Tuesday, September 27, 2011

DUI Law - Lost Videotape Lets Driver Win in Missouri

In Zahner v. Director of Revenue, State of Missouri, --- S.W.3d ----, 2011 WL 4025275 (Mo.App. W.D.) the defendant was arrested for DUI by an Officer Pierce. He filed for review of his suspension and was given a hearing in the trial court. According to Officer Pierce, Zahner refused to take the test. Zahner maintained that he never refused to take the test, and Zahner claims that Officer Pierce never read him the implied consent warning required by law.

At the hearing, Officer Pierce testified that any confusion over whether he had read the implied consent warning to Zahner and whether Zahner refused the test could be cleared up by a video recording of Zahner's booking at the police station. Notably, the trial court instructed the Director to produce the videotape—strongly suggesting that the trial court was not convinced that Officer Pierce's testimony alone was sufficient to convince the trial court that Zahner had been read the implied consent warning or otherwise refused the breath alcohol test. The trial court continued the hearing so that the videotape could be produced to the trial court for review. A week later, however, counsel for the Director advised the trial court that the videotape had been “destroyed as part of the post arrest routine.”

In its judgment, the trial court noted, in pertinent part:

The Court is also troubled by the officer's assurance that the recordings were available only to be advised one week later that the recordings had been “... destroyed as part of the post arrest routine.” The Court chooses not to infer that the destruction occurred after the officer's assurance.


The “policy” here alleged causes the Court to ask, “If the recordings are not preserved for evidentiary purposes then why are they made in the first instance? Are they gleaned to preserve evidence favorable to the arresting agency in support of their cases and the rest purged so as to be unavailable to a party opponent?”

Left without production of the corroborating evidence promised by Officer Pierce, the trial court weighed the credibility of the conflicting evidence and ruled in favor of Zahner, entering judgment requiring that the Director reinstate Zahner's driving privileges.

On appeal, the court wrote as follows:

"Even though the spoliation doctrine may not be applicable to the Director for the conduct of law enforcement officers, this case illustrates the practical dilemma a law enforcement agency faces when it destroys relevant evidence—i.e., the risk that the arresting officer's testimony may not be accorded the credibility that the officer (and the Director) might like for such testimony to receive.FN3

FN3. When faced with destroyed evidence—but not applying the spoliation doctrine—the trial court is free to “believe all, part or none of the officer's testimony” and is “free to consider the failure to produce the video and audio recordings in its decision.” Douglas v. Dir. of Revenue, 327 S.W.3d 555, 557 n. 3 (Mo.App.S.D .2010).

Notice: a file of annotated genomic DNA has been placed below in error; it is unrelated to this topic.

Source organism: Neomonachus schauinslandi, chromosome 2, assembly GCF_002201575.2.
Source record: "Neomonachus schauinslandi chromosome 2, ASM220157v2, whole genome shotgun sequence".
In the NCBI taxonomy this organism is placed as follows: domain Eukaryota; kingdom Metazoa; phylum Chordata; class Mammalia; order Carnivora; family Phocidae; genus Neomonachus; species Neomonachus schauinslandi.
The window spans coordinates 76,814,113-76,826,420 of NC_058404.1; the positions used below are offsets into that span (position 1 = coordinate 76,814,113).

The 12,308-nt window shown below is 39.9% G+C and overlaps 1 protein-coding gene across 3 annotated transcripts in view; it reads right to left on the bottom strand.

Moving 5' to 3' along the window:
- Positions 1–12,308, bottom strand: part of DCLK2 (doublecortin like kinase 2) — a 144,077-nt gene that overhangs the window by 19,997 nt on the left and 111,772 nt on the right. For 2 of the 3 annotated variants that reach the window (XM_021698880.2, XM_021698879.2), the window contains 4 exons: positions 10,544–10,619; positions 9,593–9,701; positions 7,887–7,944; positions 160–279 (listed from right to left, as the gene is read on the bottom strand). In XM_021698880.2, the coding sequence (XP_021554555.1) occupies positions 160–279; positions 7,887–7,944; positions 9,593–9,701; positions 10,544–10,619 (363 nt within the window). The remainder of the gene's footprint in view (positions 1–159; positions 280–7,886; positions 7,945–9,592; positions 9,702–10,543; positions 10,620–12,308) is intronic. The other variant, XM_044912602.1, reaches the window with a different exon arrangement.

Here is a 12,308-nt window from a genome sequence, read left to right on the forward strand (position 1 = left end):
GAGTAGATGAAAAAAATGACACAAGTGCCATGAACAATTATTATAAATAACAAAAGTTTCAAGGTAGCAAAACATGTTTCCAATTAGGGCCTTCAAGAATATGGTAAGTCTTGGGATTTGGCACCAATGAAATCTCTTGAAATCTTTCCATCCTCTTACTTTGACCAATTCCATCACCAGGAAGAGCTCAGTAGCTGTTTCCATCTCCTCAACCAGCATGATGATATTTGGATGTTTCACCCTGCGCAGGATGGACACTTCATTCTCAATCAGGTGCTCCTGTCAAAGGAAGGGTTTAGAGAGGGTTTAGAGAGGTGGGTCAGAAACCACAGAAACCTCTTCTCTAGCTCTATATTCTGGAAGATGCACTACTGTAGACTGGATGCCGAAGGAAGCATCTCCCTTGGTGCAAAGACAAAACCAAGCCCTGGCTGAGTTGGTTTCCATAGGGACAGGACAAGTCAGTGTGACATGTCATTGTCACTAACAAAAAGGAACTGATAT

Ruling in favor of the driver, the court concluded as follows:

"The evidence in this case was hotly contested on numerous disputed facts. But, the trial court did not limit either party's opportunity to present evidence in support of their respective positions. Unlike the Prins and Baldridge cases,FN5 the trial court permitted the Director to present all evidence in her possession supporting the administrative revocation of Zahner's driving privileges and likewise permitted Zahner to present his rebuttal evidence before the trial court issued its judgment. Further, the trial court included language in its judgment that it was not inferring bad faith in the destruction of the relevant videotape. In fact, the trial court does not even mention the spoliation doctrine in its judgment.FN6 However, in the trial court's judgment, the trial court notes that it found the destruction of the videotape as “troubling” and “odd” enough such that “under the circumstances of this case,” the trial court refused to believe the Director's evidence supporting administrative revocation of Zahner's driving privileges and instead chose to believe Zahner's rebuttal evidence.FN7 This is not to say that a different trier of fact could not have concluded differently. The Director made a prima facie evidentiary showing in support of administrative license revocation, and the trial court could have chosen to accept the Director's evidence in support of the revocation of Zahner's license—with or without corroborating video evidence. But, the trial court heard conflicting evidence on the claim that Zahner refused the breath alcohol test and whether Zahner had been properly warned of the Implied Consent Law, and after weighing all of the conflicting evidence, this trier of fact chose to believe Zahner's version of events that he did not refuse the breath alcohol test and that he had not been properly advised of the Implied Consent Law. There is substantial evidence in the record to support the trial court's judgment.

EDITORS NOTE: This case explains a different tactic that can be employed in lieu of seeking sanctions. Rather than forcing a judge to make a politically difficult decision (and one that might not be upheld on appeal) convince the court to simply apply an evidentiary ruling that favors the driver.

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